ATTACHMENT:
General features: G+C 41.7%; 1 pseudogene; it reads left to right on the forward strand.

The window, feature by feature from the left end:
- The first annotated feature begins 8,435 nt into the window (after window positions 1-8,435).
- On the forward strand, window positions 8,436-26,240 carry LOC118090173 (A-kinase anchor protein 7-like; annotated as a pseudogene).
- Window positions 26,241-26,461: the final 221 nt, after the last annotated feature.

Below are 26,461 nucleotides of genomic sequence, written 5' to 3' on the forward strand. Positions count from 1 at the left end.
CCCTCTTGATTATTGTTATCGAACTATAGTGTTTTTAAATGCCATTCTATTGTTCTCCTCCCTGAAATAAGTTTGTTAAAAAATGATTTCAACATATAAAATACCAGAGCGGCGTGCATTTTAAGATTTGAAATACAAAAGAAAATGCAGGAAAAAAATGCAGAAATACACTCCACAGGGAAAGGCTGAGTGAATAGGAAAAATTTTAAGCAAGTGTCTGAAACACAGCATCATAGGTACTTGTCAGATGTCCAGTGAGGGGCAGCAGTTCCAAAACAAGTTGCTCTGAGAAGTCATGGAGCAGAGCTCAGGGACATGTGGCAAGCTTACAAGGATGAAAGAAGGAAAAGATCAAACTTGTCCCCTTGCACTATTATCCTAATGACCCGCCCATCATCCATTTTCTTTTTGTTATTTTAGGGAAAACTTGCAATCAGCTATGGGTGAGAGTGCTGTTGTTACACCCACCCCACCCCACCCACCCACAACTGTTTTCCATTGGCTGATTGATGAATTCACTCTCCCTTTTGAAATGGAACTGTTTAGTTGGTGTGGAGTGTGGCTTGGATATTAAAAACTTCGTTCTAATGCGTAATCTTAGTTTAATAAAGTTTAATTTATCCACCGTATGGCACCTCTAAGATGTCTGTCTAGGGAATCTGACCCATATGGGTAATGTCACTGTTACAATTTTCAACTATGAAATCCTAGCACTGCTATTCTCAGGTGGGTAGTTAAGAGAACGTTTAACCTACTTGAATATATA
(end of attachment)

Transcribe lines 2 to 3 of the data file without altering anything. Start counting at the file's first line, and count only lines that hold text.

The window, feature by feature from the left end:
- The first annotated feature begins 8,435 nt into the window (after window positions 1-8,435).